I’m reading the book of Jeremiah.
Jeremiah is a really cool book.
I think we have this idea that books from the Old Testament are boring and long and ugh
and that the books from the New Testament are more interesting.
But Jeremiah seems to break through that bias.
Reading Jeremiah is like reading a novel to me.
I am just engrossed in this book.
At first, it seems like the book was just a whole bunch of the Lord
telling Jeremiah to relay this message:
that He was going to pluck
and pour out wrath on the nations.
But the more I read, the more I understood.
The nations were worshipping false gods,
and praising earthly idols,
and acting rebellious towards God,
and telling God that they would not serve Him,
and they set their faces harder than stone
and turned their backs on God
and walked away from Him.
They were participating in the ugliest thing we can participate in:
And God was angry man, listen:
“Does any other nation change its gods? –yet they are not gods at all! But my people have changed their glory for useless things.” (Jeremiah 2:11)
“Where are the gods you made for yourselves? Let them rise up!” (Jeremiah 2:28)
“This wicked people who refuse to obey my words, who walk in the stubbornness of their hearts, and follow strange gods to serve and adore them, shall be like this loincloth which is good for nothing.” (Jeremiah 13:10)
These words are harsh
and they hurt.
They cut deep.
They seem almost out of character for an all-loving God.
But here’s the thing:
Love is doing what is best for the other person.
Tolerance is not a part of that definition
and, in fact, punishment might be a very necessary component of that definition.
In these verses the Lord comes across as very angry
and He was.
But His anger was righteous.
The nations were turning away from Him,
they were raising up idols in His place,
they were sinning.
It was good and honest anger and for the greater good of the nations.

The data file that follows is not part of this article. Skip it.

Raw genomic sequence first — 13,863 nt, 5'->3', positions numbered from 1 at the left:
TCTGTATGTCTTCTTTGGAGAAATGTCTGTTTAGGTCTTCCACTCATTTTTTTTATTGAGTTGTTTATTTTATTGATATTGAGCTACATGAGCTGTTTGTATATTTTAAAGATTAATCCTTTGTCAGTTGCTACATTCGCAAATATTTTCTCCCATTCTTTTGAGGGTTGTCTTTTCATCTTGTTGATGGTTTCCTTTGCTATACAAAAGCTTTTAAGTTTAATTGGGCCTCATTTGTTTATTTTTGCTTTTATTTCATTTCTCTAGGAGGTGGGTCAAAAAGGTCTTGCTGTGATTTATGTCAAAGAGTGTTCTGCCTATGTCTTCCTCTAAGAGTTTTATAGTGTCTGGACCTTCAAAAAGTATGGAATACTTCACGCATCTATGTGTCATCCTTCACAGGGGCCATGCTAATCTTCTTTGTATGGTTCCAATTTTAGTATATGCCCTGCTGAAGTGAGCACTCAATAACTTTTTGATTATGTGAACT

And all because He loved them.
This righteous anger was quickly reconciled with His mercy:
“Return, rebel Israel, say the Lord, for I will not remain angry with you; for I am merciful, says the Lord, I will not continue my wrath forever. Only know your guilt: how you rebelled against the Lord, your God, how you ran hither and yon to strangers and would not listen to my voice, says the Lord. Return, rebellious children, says the Lord for I am your Master.” (Jeremiah 3:12-14)
“Reform your ways and your deeds, so that I may remain with you in this place.” (Jeremiah 7:3)
The Lord is absolutely angry
but He is intensely merciful as well.
This lesson found in Jeremiah is a perfect present-day lesson.
The nations were doing nothing different than we do today;
they turned away from God and
Sin is something that is a part of our everyday lives.
We turn our backs on God
and raise up false idols,
and worship worldly things.
And there is God,
and fully ready to shower down His unending mercy;
so long as we know our guilt and reform our ways.
God will then remain with us.
Thank God for righteous anger.
Thank God for a God who does not tolerate but rather,
a God who drives us to be better people.
Thank God for a love that challenges.
Thank God for a love that does not settle.
And THANK GOD for His mercies which are ever-new.